You’d think I’d have some vivid, early memory of a food tradition rooted in preventing waste… I don’t.
The truth is I never thought much about wasted food until I was deep into my career as a chef.
Traditions of culinary thrift have thrived for centuries. I was acquainted with these cuisines, but I didn’t really know what I was looking at. It took more than a decade of cooking with food sourced directly from farms and then launching the WastED pop-up while at Blue Hill Restaurant for me to really see them. And now, at The Spare Food Co., finding culinary answers to questions of food waste is what we wear on our sleeves (and put in our cans and soon, on our plates.)
On the timeline of human history, food waste (certainly in this country) stands out as a major and modern problem. It emerged, in part, out of a post-World War II landscape of cheap food, cheap fertilizers and cheap refrigeration. Those technologies made food newly abundant while distancing us from our food sources. We went from being food-source-conscious to food-source-unconscious, and food became more easily disregarded and disposable.
In many modern cuisines we’re presented with perfectly manicured dishes that require a good amount of each ingredient getting pushed to the edge of the cutting board and from there, too often, into the trash. Enter the Japanese tradition of Zensai. I learned from Nancy Singleton Hachisu in her JAPAN: The Cookbook that, “Zensai dishes are small bites served before a meal and are typically created from the bits and pieces left over from preparing the meal.” This is brilliant. Zensai takes those scraps relegated to the margins of our cutting boards and gives them a starring role at the center of our plate.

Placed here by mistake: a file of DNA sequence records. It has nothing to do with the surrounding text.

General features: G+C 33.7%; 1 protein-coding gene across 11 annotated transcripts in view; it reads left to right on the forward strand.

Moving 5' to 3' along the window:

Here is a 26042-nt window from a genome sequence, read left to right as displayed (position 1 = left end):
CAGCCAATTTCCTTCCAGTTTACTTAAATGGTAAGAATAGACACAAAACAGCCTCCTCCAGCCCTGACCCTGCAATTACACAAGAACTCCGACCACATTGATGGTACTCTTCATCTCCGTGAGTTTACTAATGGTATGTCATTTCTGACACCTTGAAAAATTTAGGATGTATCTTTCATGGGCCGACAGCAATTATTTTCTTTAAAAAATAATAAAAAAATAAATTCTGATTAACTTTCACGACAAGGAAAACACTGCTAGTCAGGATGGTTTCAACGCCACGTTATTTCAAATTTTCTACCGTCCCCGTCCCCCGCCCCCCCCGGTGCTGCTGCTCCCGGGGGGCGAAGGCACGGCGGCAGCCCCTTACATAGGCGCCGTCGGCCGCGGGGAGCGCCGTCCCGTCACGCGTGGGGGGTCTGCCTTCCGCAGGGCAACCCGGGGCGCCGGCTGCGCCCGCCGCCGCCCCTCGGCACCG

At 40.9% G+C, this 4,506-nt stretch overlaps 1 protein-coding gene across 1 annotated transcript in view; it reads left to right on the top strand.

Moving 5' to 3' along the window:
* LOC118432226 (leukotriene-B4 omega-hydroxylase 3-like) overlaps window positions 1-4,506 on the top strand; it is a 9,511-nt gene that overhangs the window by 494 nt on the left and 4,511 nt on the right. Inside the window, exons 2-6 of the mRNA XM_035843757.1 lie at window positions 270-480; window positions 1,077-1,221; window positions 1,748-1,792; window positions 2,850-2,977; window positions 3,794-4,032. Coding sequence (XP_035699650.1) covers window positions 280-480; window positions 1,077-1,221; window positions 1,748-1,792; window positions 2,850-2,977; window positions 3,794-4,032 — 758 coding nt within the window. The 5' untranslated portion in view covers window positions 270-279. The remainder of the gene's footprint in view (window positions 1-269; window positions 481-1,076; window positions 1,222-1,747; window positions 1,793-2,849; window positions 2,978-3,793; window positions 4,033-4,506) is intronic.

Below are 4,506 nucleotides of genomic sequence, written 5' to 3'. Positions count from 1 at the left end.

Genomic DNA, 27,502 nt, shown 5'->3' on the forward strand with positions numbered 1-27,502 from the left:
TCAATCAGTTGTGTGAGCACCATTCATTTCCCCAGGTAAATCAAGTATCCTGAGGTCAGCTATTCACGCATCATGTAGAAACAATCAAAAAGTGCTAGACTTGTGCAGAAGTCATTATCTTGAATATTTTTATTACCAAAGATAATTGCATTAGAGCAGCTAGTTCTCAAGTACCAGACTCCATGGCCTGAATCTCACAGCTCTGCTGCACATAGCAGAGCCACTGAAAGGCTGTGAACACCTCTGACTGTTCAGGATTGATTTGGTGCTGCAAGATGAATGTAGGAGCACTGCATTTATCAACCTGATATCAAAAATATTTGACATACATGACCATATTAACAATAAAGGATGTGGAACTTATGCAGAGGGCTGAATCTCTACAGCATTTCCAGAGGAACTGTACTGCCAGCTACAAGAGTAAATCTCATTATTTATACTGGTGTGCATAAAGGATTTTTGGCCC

I’m looking more and more at that rich edge of the cutting board... it’s where the fun is. When we’re forced to rethink our assumptions about the way ingredients are “supposed” to be used, we enter a new creative realm. That’s where the ingenuity of our culinary ancestors shone.
I've always loved history, so much so that I majored in History as an undergrad. But I didn't know much about food history. A few years later, after I graduated from the French Culinary Institute, my good friend Rich and I went off to eat our way around France (and Italy and Spain). We ate coq au vin in Burgundy and cassoulet on the outskirts of Toulouse — traditional dishes created to make maximum use of ingredients. This was a tangible connection to a culinary past grounded in place and preventing waste. I see now, twenty-five years later, that this experience is part of what’s led to the creation of The Spare Food Co.
Reflecting on that trip, especially Italy, I have to mention panzanella — a salad made of overripe tomatoes and stale bread. I love this dish. Anyone who knows me knows that it’s a favorite of mine and I talk about it (and prepare it) a lot, because in its simplicity it is such a powerful example. With the best of intentions, bread sometimes goes stale. Panzanella not only solves for excess, it’s delicious. There’s nothing sacrificed — certainly not flavor — by using an ingredient someone else might unconsciously throw out. It’s utilitarian, yes, but it's also just damn good food.
To address food waste, we need to recognize the historic cuisines that prevented waste. Learning from them, we can forge new food traditions that reduce food waste which we now know would help reverse the effects of climate change. Then we need to get to the point where we don’t have to think about it. Where it becomes ingrained. Where if you eat yogurt, you drink whey. Where we eat bread fresh out of the oven, or stale as panzanella.
I've always said that Spare Food is not a revolutionary idea. The spark behind The Spare Food Co. reaches way back into our collective food cultures. We want to take the best of that historic knowledge with us on the journey to a post-food waste world. The future is part homage, part blank slate, but always imbued with hope and, of course, the delicious possibility at the edge of the cutting board.
Here is just a taste of traditional dishes from around the world born out of culinary creativity and a cultural charge to waste not. (Truly, we could compile an encyclopedia of these kinds of foods… and those would just be the ones that have names.) Some may be familiar, some may not, and all are, at their core, good food. Go explore. Get inspired. And if you have a favorite waste-preventing dish, tell us about it, here.
Boerewors (South Africa)
Cholent (Eastern Europe)
Coq A Vin (France)
Gallina Guisada (Dominican Republic)
Ropa Vieja (Cuba)